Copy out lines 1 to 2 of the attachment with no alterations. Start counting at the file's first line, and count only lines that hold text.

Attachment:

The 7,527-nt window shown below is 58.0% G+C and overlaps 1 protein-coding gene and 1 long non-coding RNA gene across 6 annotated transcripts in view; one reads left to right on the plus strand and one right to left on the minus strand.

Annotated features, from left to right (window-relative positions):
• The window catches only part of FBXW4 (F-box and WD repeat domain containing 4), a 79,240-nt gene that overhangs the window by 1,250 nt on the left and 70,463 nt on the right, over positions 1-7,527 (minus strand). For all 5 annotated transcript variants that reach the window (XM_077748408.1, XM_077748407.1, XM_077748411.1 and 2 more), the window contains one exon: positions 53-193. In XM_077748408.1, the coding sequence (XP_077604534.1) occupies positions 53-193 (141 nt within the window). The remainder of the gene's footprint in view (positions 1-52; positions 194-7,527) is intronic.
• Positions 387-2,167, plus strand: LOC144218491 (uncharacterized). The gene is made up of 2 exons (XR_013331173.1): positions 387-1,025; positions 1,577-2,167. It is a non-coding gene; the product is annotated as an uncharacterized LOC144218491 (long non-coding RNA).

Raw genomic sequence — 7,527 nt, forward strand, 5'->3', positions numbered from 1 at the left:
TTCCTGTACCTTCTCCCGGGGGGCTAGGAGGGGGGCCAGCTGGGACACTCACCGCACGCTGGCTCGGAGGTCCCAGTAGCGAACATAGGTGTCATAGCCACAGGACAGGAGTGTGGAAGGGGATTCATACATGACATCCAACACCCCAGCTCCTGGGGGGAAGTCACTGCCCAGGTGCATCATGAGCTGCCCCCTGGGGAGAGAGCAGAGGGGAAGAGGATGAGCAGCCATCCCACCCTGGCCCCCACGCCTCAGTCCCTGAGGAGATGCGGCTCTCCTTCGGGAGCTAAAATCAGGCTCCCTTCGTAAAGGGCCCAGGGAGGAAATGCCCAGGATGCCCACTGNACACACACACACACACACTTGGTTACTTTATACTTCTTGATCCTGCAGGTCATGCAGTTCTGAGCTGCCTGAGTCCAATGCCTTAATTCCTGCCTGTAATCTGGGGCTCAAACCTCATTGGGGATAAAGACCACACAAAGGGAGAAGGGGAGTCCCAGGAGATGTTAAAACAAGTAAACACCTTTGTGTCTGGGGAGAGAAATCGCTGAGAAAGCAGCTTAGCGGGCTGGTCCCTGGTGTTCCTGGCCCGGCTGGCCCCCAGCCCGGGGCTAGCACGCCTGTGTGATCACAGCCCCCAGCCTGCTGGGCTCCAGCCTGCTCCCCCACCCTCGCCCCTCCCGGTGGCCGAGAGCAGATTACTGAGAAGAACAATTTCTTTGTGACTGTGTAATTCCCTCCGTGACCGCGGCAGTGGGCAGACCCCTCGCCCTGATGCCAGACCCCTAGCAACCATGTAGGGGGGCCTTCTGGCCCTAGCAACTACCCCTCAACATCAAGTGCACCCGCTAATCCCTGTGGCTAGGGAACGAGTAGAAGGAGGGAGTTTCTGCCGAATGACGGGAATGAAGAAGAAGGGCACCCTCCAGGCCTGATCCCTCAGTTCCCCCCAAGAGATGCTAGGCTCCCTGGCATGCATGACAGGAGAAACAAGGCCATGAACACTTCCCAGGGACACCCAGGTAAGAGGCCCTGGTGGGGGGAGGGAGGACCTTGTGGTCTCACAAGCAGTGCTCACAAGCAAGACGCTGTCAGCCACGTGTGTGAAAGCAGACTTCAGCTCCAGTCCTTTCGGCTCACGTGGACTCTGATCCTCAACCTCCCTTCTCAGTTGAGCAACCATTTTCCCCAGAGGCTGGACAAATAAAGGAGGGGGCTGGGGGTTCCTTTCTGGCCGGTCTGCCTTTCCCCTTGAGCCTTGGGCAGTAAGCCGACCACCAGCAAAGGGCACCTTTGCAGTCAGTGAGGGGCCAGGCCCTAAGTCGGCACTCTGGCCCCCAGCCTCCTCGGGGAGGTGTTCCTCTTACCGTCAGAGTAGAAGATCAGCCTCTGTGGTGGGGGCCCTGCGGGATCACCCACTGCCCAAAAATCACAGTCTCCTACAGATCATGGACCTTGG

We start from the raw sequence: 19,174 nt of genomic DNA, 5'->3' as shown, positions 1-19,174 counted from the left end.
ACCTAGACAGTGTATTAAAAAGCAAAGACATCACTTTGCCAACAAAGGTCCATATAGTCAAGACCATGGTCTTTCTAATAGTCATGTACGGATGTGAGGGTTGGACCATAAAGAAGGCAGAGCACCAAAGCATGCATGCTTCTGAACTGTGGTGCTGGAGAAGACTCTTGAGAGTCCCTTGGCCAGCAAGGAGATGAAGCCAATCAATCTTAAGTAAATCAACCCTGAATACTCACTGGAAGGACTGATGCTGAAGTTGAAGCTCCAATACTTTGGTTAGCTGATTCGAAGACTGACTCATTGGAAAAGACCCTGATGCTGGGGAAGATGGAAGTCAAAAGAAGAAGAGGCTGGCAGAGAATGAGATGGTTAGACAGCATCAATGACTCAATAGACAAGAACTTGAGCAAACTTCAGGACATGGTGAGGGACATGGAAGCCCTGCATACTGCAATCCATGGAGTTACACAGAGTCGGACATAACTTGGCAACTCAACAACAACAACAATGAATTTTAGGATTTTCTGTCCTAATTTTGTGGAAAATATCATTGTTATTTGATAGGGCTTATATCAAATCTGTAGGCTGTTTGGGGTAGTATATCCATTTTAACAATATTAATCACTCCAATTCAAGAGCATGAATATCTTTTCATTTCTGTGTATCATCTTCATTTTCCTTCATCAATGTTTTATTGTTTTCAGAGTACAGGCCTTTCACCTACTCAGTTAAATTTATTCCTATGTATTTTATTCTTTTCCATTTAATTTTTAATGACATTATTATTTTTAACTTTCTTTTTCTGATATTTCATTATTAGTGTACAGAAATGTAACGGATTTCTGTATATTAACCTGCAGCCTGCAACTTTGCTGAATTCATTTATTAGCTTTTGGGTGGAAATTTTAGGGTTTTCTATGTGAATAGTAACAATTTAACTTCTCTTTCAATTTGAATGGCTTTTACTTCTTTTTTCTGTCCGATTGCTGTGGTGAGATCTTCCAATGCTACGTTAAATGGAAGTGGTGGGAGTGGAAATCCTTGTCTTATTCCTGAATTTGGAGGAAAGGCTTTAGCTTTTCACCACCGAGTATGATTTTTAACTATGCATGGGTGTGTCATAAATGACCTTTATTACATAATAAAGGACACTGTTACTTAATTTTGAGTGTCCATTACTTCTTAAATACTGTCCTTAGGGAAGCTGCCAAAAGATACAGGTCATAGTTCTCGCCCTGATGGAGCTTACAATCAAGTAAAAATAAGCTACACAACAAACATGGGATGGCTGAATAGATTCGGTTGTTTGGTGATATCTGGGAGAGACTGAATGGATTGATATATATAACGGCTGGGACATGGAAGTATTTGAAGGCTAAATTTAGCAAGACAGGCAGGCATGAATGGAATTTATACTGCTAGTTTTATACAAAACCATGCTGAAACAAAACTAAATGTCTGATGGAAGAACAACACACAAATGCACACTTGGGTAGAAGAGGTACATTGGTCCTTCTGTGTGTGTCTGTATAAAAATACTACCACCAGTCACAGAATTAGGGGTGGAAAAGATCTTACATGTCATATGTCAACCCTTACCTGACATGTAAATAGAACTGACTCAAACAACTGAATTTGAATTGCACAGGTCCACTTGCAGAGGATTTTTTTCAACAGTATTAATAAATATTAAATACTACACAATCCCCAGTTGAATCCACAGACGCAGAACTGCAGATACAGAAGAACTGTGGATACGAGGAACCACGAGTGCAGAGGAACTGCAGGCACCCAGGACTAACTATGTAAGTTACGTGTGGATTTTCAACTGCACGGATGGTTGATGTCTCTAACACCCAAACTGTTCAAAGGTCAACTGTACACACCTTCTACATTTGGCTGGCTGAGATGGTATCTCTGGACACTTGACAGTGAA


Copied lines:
The 7,527-nt window shown below is 58.0% G+C and overlaps 1 protein-coding gene and 1 long non-coding RNA gene across 6 annotated transcripts in view; one reads left to right on the plus strand and one right to left on the minus strand.

Annotated features, from left to right (window-relative positions):